Judyth vs. History

High school junior conscripted by intelligence officials while attending a national science fair? How does this claim fare when it bumps up against historical fact?


By Barb Junkkarinen

EDITOR’S NOTE:

Some experiences change one’s life forever.

So, was young Judyth Baker’s trip to a science fair an event that radically changed the direction of her life, bringing her into the orbit of sinister forces and into the midst of sinister events? Or did a good high school science student take a memorable but benign highlight of her young life and -- decades later -- embroider it with an elaborate tapestry of intrigue?

In her book, LEE HARVEY OSWALD: The True Story of the Accused Assassin of President John F. Kennedy By His Lover, Judyth Vary Baker writes in painstaking detail her experiences at the 11th Annual National Science and Engineering Fair held in Indianapolis in May 1960.1 These experiences are the crux of her claim about being recruited into the cloak and dagger world of underground cancer research to develop a bioweapon to kill Castro, “a project sponsored by people connected to the CIA.”2


Judyth Baker
Baker notes that while her project at that fair was in the physical science division (Magnesium From the Sea), her cancer research became known while there because she was able to chat with news reporters, scientists and the like who were swarming around the project of a young man whose project was displayed just across the aisle from hers. She relates that his “conversation, by his own admission, was that of a liberal leftist, while my chatter was that of a patriot who was studying Russian in order to peek into Soviet cancer research journals. Thus, I began receiving the attention of the conservative reporters, military officers and scientists who had originally come to interview” the other student.3

Baker goes on to relate how she was then the subject of “an intellectual feeding frenzy”4 and ultimately was singled out and whisked away to meet with military officers, scientists and doctors where she answered questions about her patriotism. Baker says she then “signed a loyalty oath – as well as a couple of papers about promising to always be loyal to my country in my scientific endeavors – in what seemed to be a recording studio or soundproof room at Eli Lilly, I was asked to write to President John F. Kennedy, offering my services to my country. I was not aware until later that one or more of the people I was talking to represented the CIA.”5 She says she was told that doing these things would bring her more support for her cancer research, and that she was also asked to write to the Walter Reed Army Institute of Research.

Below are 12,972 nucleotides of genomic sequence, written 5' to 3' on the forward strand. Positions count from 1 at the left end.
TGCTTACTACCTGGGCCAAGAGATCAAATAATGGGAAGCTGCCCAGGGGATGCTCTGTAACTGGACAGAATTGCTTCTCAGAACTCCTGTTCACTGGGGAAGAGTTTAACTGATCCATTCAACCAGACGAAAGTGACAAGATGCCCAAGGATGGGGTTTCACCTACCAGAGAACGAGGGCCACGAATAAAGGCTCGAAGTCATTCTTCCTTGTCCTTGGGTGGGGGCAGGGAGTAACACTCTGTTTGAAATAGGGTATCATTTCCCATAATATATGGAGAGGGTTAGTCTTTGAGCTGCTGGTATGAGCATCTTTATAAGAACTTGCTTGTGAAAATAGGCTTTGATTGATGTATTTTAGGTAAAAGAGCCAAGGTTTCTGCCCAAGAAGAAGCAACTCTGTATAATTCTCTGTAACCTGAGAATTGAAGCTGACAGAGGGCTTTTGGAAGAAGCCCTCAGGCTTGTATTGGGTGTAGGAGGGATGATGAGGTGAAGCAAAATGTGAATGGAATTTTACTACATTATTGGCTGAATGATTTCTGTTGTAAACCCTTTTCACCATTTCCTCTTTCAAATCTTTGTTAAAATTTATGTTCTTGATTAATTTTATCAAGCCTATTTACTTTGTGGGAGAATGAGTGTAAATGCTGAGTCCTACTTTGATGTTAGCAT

So, what’s the problem here?

There was no President John F. Kennedy in May of 1960.

Could she have the dates and fairs mixed up … and all this really happened at what her supporter has called a cancer seminar in the Spring of 1961?

In May of 1960, JFK was not even yet the official democratic nominee, but of course, we do know he became the nominee that July and was elected President in November.

One of Judyth’s most devoted supporters addressed this problem on the Internet newsgroup alt.assassination.jfk by saying first that it was a typo, then that she had the years mixed up, that it happened at a cancer seminar in the Spring of 1961; he suggested that after all these decades she should be cut some slack for not remembering every detail nor the order of things. He noted that since her project at the Indiana fair, in May 1960, had nothing to do with cancer, there wouldn’t have been any reason for anyone to know about, or be interested in, her cancer research at that time. And it was also noted that it had to have been 1961 when all this happened because she had a response from the White House to the letter she wrote to President Kennedy and it was dated 1961.

Unfortunately, these explanations don’t work for Judyth.

Judyth herself explains in her book how it is that despite her project at that 1960 science fair being on magnesium in sea water, her cancer research made her the center of attention by reporters, military officers, doctors, scientists and even a couple of what she later learned were CIA people because she was able to talk to reporters and, as previously quoted, her “chatter” was that of a patriot who was learning Russian so she could read Russian cancer research journals. She also names locations like Indiana State University and Eli Lilly.

Could she have the dates and fairs mixed up … and all this really happened at what her supporter has called a cancer seminar in the Spring of 1961?

No. And here’s why.


Judyth claims she was singled out, whisked away, met with scientists, doctors, military officers and a couple people from the CIA, signed a loyalty oath and was told to write to both President Kennedy and Walter Reed Institute … all while at the National Science and Engineering Fair in Indianapolis, May 1960.

That cannot be because there was no President Kennedy in May 1960.